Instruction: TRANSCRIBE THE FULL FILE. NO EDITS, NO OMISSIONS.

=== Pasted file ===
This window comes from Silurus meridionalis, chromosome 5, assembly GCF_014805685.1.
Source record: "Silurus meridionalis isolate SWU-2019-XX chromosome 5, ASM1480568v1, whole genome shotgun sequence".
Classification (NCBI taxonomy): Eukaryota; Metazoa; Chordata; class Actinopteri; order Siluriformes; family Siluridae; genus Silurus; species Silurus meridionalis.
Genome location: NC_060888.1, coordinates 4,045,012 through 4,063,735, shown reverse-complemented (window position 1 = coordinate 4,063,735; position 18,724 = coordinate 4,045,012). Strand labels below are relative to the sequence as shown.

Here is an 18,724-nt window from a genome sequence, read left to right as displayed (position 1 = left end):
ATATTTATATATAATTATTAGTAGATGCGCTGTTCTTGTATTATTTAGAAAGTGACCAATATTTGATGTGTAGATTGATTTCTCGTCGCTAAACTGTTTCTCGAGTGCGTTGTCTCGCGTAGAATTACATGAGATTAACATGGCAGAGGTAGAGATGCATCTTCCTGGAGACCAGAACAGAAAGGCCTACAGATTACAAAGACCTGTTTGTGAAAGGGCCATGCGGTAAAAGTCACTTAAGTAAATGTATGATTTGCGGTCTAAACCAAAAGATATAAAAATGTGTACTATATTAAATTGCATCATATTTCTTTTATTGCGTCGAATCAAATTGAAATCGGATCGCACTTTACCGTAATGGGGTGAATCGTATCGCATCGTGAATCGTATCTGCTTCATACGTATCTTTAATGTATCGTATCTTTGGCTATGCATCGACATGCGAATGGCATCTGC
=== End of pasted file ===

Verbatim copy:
This window comes from Silurus meridionalis, chromosome 5, assembly GCF_014805685.1.
Source record: "Silurus meridionalis isolate SWU-2019-XX chromosome 5, ASM1480568v1, whole genome shotgun sequence".
Classification (NCBI taxonomy): Eukaryota; Metazoa; Chordata; class Actinopteri; order Siluriformes; family Siluridae; genus Silurus; species Silurus meridionalis.
Genome location: NC_060888.1, coordinates 4,045,012 through 4,063,735, shown reverse-complemented (window position 1 = coordinate 4,063,735; position 18,724 = coordinate 4,045,012). Strand labels below are relative to the sequence as shown.

Here is an 18,724-nt window from a genome sequence, read left to right as displayed (position 1 = left end):
ATATTTATATATAATTATTAGTAGATGCGCTGTTCTTGTATTATTTAGAAAGTGACCAATATTTGATGTGTAGATTGATTTCTCGTCGCTAAACTGTTTCTCGAGTGCGTTGTCTCGCGTAGAATTACATGAGATTAACATGGCAGAGGTAGAGATGCATCTTCCTGGAGACCAGAACAGAAAGGCCTACAGATTACAAAGACCTGTTTGTGAAAGGGCCATGCGGTAAAAGTCACTTAAGTAAATGTATGATTTGCGGTCTAAACCAAAAGATATAAAAATGTGTACTATATTAAATTGCATCATATTTCTTTTATTGCGTCGAATCAAATTGAAATCGGATCGCACTTTACCGTAATGGGGTGAATCGTATCGCATCGTGAATCGTATCTGCTTCATACGTATCTTTAATGTATCGTATCTTTGGCTATGCATCGACATGCGAATGGCATCTGC